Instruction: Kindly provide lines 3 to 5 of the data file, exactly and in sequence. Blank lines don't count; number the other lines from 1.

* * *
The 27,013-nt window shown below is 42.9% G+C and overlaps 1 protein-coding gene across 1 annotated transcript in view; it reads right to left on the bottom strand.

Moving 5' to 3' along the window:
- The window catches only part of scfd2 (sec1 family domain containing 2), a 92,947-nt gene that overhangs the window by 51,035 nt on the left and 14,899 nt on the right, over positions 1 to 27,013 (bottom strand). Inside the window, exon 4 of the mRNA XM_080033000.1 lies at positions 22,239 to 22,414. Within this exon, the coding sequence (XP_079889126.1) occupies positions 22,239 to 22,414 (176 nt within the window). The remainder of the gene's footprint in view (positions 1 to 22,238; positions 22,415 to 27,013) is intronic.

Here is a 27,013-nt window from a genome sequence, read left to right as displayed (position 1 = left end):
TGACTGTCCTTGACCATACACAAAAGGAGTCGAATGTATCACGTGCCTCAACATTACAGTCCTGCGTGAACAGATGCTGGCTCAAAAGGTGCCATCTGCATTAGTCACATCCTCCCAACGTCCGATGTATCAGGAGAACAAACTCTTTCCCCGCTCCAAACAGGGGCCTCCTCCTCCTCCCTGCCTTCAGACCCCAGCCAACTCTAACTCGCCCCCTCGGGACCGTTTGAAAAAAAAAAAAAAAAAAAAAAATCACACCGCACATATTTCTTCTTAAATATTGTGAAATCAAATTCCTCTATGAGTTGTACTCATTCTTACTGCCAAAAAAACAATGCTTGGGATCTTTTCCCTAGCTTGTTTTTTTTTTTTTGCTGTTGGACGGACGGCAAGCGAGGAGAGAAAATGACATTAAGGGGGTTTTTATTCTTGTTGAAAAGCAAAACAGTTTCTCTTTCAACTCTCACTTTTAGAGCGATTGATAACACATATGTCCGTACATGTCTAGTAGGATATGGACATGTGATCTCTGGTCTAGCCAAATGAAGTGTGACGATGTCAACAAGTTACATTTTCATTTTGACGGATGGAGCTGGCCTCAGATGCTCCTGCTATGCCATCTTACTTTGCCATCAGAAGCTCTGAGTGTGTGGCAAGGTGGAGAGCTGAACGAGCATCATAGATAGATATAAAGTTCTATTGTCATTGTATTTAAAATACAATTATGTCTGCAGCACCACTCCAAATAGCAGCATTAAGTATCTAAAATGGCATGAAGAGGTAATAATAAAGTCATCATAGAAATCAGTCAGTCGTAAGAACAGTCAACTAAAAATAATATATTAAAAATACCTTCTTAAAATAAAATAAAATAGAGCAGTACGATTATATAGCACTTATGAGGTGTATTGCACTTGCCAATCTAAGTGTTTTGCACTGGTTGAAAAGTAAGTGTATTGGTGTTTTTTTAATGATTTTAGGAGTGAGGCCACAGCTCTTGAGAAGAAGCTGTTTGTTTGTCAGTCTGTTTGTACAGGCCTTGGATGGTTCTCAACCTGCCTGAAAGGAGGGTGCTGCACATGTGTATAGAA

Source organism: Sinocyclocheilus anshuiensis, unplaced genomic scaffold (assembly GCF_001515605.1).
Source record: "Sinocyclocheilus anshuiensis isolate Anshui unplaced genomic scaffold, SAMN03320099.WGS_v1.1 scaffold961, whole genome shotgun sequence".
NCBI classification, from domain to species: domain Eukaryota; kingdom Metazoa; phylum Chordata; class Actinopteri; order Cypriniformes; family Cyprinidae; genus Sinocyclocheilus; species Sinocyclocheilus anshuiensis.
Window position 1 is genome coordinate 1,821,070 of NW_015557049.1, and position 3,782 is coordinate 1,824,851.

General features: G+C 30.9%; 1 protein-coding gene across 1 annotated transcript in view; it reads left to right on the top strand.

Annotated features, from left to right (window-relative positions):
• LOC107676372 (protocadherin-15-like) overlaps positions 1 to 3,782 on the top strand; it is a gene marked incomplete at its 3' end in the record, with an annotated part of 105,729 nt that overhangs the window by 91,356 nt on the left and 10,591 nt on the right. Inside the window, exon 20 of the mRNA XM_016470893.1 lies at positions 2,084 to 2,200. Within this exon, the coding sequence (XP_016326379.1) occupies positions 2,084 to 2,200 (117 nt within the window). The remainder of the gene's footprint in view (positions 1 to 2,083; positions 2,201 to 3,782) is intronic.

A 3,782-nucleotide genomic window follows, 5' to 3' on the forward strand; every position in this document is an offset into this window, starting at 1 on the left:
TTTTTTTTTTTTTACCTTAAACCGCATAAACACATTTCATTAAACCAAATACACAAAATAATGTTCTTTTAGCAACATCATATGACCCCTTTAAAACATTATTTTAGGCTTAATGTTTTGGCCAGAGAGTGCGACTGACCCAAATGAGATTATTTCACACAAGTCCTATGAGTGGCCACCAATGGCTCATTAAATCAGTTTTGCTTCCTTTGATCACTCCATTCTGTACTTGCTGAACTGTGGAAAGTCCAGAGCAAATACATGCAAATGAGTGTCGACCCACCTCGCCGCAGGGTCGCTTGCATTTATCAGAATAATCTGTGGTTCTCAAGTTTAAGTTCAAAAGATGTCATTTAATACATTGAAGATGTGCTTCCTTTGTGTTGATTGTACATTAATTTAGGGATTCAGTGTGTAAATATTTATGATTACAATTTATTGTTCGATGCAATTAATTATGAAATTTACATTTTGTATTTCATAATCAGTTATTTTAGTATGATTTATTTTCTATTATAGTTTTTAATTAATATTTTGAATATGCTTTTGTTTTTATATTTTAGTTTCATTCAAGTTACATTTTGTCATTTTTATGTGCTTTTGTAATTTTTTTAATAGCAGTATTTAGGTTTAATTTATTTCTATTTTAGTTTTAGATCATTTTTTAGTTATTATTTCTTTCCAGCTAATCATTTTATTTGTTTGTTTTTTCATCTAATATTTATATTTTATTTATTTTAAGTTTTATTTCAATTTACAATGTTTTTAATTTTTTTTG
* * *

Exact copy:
- The window catches only part of scfd2 (sec1 family domain containing 2), a 92,947-nt gene that overhangs the window by 51,035 nt on the left and 14,899 nt on the right, over positions 1 to 27,013 (bottom strand). Inside the window, exon 4 of the mRNA XM_080033000.1 lies at positions 22,239 to 22,414. Within this exon, the coding sequence (XP_079889126.1) occupies positions 22,239 to 22,414 (176 nt within the window). The remainder of the gene's footprint in view (positions 1 to 22,238; positions 22,415 to 27,013) is intronic.

Here is a 27,013-nt window from a genome sequence, read left to right as displayed (position 1 = left end):
TGACTGTCCTTGACCATACACAAAAGGAGTCGAATGTATCACGTGCCTCAACATTACAGTCCTGCGTGAACAGATGCTGGCTCAAAAGGTGCCATCTGCATTAGTCACATCCTCCCAACGTCCGATGTATCAGGAGAACAAACTCTTTCCCCGCTCCAAACAGGGGCCTCCTCCTCCTCCCTGCCTTCAGACCCCAGCCAACTCTAACTCGCCCCCTCGGGACCGTTTGAAAAAAAAAAAAAAAAAAAAAAATCACACCGCACATATTTCTTCTTAAATATTGTGAAATCAAATTCCTCTATGAGTTGTACTCATTCTTACTGCCAAAAAAACAATGCTTGGGATCTTTTCCCTAGCTTGTTTTTTTTTTTTTGCTGTTGGACGGACGGCAAGCGAGGAGAGAAAATGACATTAAGGGGGTTTTTATTCTTGTTGAAAAGCAAAACAGTTTCTCTTTCAACTCTCACTTTTAGAGCGATTGATAACACATATGTCCGTACATGTCTAGTAGGATATGGACATGTGATCTCTGGTCTAGCCAAATGAAGTGTGACGATGTCAACAAGTTACATTTTCATTTTGACGGATGGAGCTGGCCTCAGATGCTCCTGCTATGCCATCTTACTTTGCCATCAGAAGCTCTGAGTGTGTGGCAAGGTGGAGAGCTGAACGAGCATCATAGATAGATATAAAGTTCTATTGTCATTGTATTTAAAATACAATTATGTCTGCAGCACCACTCCAAATAGCAGCATTAAGTATCTAAAATGGCATGAAGAGGTAATAATAAAGTCATCATAGAAATCAGTCAGTCGTAAGAACAGTCAACTAAAAATAATATATTAAAAATACCTTCTTAAAATAAAATAAAATAGAGCAGTACGATTATATAGCACTTATGAGGTGTATTGCACTTGCCAATCTAAGTGTTTTGCACTGGTTGAAAAGTAAGTGTATTGGTGTTTTTTTAATGATTTTAGGAGTGAGGCCACAGCTCTTGAGAAGAAGCTGTTTGTTTGTCAGTCTGTTTGTACAGGCCTTGGATGGTTCTCAACCTGCCTGAAAGGAGGGTGCTGCACATGTGTATAGAA